In I John 4:20-21, it is written, “Those who say, “I love God,” and hate their brothers or sisters, are liars; for those who do not love a brother or sister whom they have seen, cannot love God whom they have not seen. The commandment we have from him is this: those who love God must love their brothers and sisters also.” In the original context, the writer was reminding the early Christians that their declaration of love for God and acts of devotion to Christ meant nothing if they held their neighbors in contempt. In our modern context, we should also understand that the writer was not admonishing the Christians to merely love other Christians, but that “brothers (and sisters)” was meant to convey a needful regard for humanity itself.
In recent months we have seen a rise in the occurrence of the so-called “price tag” acts of vandalism. Since the beginning of 2013, perpetrators committed over twenty acts of vandalism at Holy Sites, including churches, mosques, and synagogues. Recently, the Church of the Dormition on Mt. Zion were prey to this sort of attack. The term “price tag” is pejorative and dehumanizing. It is meant to instill fear in the hearts of the site’s inhabitants that they will “pay a price” for remaining.
The Council of Religious Institutions of the Holy Land, comprised of leaders of Jerusalem’s Jewish, Muslim and Christian communities, has released a statement calling for respect for the holy sites of all three religions.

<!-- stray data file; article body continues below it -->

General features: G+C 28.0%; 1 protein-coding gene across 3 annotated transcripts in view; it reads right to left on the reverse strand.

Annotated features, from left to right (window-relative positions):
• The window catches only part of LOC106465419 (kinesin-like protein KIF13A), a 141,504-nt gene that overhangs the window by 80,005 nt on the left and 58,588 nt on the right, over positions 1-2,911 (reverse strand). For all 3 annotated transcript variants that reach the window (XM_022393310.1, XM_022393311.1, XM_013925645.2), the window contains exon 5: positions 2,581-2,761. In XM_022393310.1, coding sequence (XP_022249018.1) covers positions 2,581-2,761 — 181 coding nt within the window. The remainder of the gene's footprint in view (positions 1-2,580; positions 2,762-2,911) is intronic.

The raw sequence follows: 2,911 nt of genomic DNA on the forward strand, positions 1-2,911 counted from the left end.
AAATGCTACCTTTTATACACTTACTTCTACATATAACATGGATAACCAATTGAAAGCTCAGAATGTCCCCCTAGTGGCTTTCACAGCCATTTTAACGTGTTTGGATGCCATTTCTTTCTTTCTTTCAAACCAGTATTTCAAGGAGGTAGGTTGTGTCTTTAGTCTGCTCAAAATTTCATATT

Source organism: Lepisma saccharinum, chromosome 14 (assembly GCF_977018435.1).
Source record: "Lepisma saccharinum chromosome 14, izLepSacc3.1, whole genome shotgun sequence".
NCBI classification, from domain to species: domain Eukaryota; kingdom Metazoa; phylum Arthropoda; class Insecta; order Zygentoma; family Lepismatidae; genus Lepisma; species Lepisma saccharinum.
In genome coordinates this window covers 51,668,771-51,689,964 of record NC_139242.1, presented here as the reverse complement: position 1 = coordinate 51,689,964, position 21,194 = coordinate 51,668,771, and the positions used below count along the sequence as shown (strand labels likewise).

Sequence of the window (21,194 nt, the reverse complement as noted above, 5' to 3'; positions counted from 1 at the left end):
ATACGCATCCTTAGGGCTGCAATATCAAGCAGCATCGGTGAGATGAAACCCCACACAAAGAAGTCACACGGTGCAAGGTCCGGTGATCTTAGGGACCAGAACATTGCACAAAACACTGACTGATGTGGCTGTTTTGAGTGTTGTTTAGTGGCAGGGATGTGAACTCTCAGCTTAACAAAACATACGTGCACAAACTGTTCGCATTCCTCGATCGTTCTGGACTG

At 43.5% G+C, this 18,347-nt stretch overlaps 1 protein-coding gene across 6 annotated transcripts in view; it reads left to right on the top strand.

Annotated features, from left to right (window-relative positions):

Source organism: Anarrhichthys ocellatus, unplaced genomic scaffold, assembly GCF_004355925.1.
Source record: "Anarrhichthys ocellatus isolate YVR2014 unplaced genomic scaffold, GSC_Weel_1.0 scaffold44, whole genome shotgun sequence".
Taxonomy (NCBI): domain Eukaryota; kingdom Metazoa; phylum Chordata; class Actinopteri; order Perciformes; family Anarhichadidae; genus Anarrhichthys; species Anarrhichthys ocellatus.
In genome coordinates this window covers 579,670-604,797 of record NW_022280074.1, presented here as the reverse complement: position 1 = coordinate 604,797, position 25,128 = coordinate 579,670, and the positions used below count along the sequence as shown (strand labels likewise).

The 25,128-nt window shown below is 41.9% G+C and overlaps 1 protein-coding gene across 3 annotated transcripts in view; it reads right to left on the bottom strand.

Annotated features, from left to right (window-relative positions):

The Nov. 13 statement came in response to recent clashes on the al-Aqsa Mosque compound. The statement reads:
“The Council of Religious Institutions of the Holy Land regrets that the holy sites in Jerusalem continue to be exploited for conflict in Jerusalem and the Holy Land. The Council reaffirms its commitment to advancing respect between religious communities in Jerusalem, the protection of each community’s holy sites and their sensitivities.
“Accordingly, in the wake of recent violent events, we express our support for all calls such as that of the Grand Mufti of Jerusalem, Sheikh Muhammed Hussein, advocating non-violence and respect for the special and current status of the Al Aqsa Mosque, and the official repeated position of the Chief Rabbinate of Israel that it is prohibited by Jewish law (the Halacha) [for Jews] to enter the area.
“Together we call for the respect for the holy sites of all three religions and for peace of Jerusalem.”
Clashes broke out in late September when extremist Jews entered the area with Israeli soldiers, according to a Ma’an News Agency report available here.
This followed reports by the Islamic Christian Society in Support of Jerusalem that said that Israel plans to allow Jewish worshippers exclusive access to the compound to worship on 50 Jewish holidays.
In late October, representatives of the Council of Religious Institutions of the Holy Land and of the Alliance of Civilizations, met in Lisbon at the invitation of Jorge Sampaio, a former president of Portugal. The Alliance is an initiative of the United Nations Secretary-General and seeks to galvanize international action against extremism. ELCJHL Bishop Munib Younan said the two organizations agreed to work together and, as a result, expects the UN to better appreciate the role of religious leaders in Palestine-Israel.